However, past Gallup surveys have shown that not all Americans are absolutely certain in their beliefs about God. Given the ability to express doubts about their beliefs, the percentage who stick to a certain belief in God drops into the 70% to 80% range. Additionally, when Americans are given the option of saying they believe in a universal spirit or higher power instead of in "God," about 12% choose the former. Still, the May 2011 poll reveals that when given only the choice between believing and not believing in God, more than 9 in 10 Americans say they do believe.
Other indicators of religiosity in America have shown more dramatic changes in recent decades, most significantly Americans' self-identification with a religion. At some points in the 1950s, almost all Americans identified themselves with a particular religion. In recent years, more than 1 in 10 Americans tell survey interviewers they have no formal religious identity.
Those under 30 are significantly less likely than older Americans to say they believe in God. It remains to be seen whether these young Americans will move toward a belief in God as they age, or instead stick with their current beliefs. Regionally, the data confirm the religious potency of the "Bible Belt," with Southerners 10 points more likely than Easterners to say they believe in God.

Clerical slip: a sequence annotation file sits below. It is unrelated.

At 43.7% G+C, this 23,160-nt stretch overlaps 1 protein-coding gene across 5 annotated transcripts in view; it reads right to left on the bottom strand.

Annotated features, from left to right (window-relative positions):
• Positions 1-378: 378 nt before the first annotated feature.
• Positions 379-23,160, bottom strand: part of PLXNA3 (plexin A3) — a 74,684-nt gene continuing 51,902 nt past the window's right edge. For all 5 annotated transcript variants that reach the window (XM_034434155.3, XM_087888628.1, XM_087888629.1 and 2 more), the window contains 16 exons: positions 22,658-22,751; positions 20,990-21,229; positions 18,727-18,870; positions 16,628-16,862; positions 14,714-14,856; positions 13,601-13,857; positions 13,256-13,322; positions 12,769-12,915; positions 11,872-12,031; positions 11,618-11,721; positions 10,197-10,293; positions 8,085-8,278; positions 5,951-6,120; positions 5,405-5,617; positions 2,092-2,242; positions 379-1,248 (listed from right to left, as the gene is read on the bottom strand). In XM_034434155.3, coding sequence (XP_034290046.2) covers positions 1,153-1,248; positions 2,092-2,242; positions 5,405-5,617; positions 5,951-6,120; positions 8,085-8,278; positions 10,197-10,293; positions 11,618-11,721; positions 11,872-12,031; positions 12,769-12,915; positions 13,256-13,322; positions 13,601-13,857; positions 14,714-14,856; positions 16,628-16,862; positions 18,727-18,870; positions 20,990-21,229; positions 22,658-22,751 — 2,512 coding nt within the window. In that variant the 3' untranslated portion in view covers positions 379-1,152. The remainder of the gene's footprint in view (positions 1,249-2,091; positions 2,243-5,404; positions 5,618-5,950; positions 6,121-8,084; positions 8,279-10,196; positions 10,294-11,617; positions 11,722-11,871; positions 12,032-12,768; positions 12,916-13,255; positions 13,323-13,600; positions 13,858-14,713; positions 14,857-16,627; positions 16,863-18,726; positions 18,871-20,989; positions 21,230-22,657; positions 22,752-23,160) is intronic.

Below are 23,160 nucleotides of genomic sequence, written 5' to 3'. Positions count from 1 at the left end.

Results for this Gallup poll are based on telephone interviews conducted May 5-8, 2011, with a random sample of 1,018 adults, aged 18 and older, living in all 50 U.S. states and the District of Columbia.
For results based on the total sample of national adults, one can say with 95% confidence that the maximum margin of sampling error is ±4 percentage points.
Interviews are conducted with respondents on landline telephones and cellular phones, with interviews conducted in Spanish for respondents who are primarily Spanish-speaking. Each sample includes a minimum quota of 400 cell phone respondents and 600 landline respondents per 1,000 national adults, with additional minimum quotas among landline respondents for gender within region. Landline telephone numbers are chosen at random among listed telephone numbers. Cell phone numbers are selected using random-digit-dial methods. Landline respondents are chosen at random within each household on the basis of which member had the most recent birthday.
Samples are weighted by gender, age, race, Hispanic ethnicity, education, region, adults in the household, and phone status (cell phone only/landline only/both, cell phone mostly, and having an unlisted landline number). Demographic weighting targets are based on the March 2010 Current Population Survey figures for the aged 18 and older non-institutionalized population living in U.S. telephone households. All reported margins of sampling error include the computed design effects for weighting and sample design.
In addition to sampling error, question wording and practical difficulties in conducting surveys can introduce error or bias into the findings of public opinion polls.
For more details on Gallup's polling methodology, visit www.gallup.com.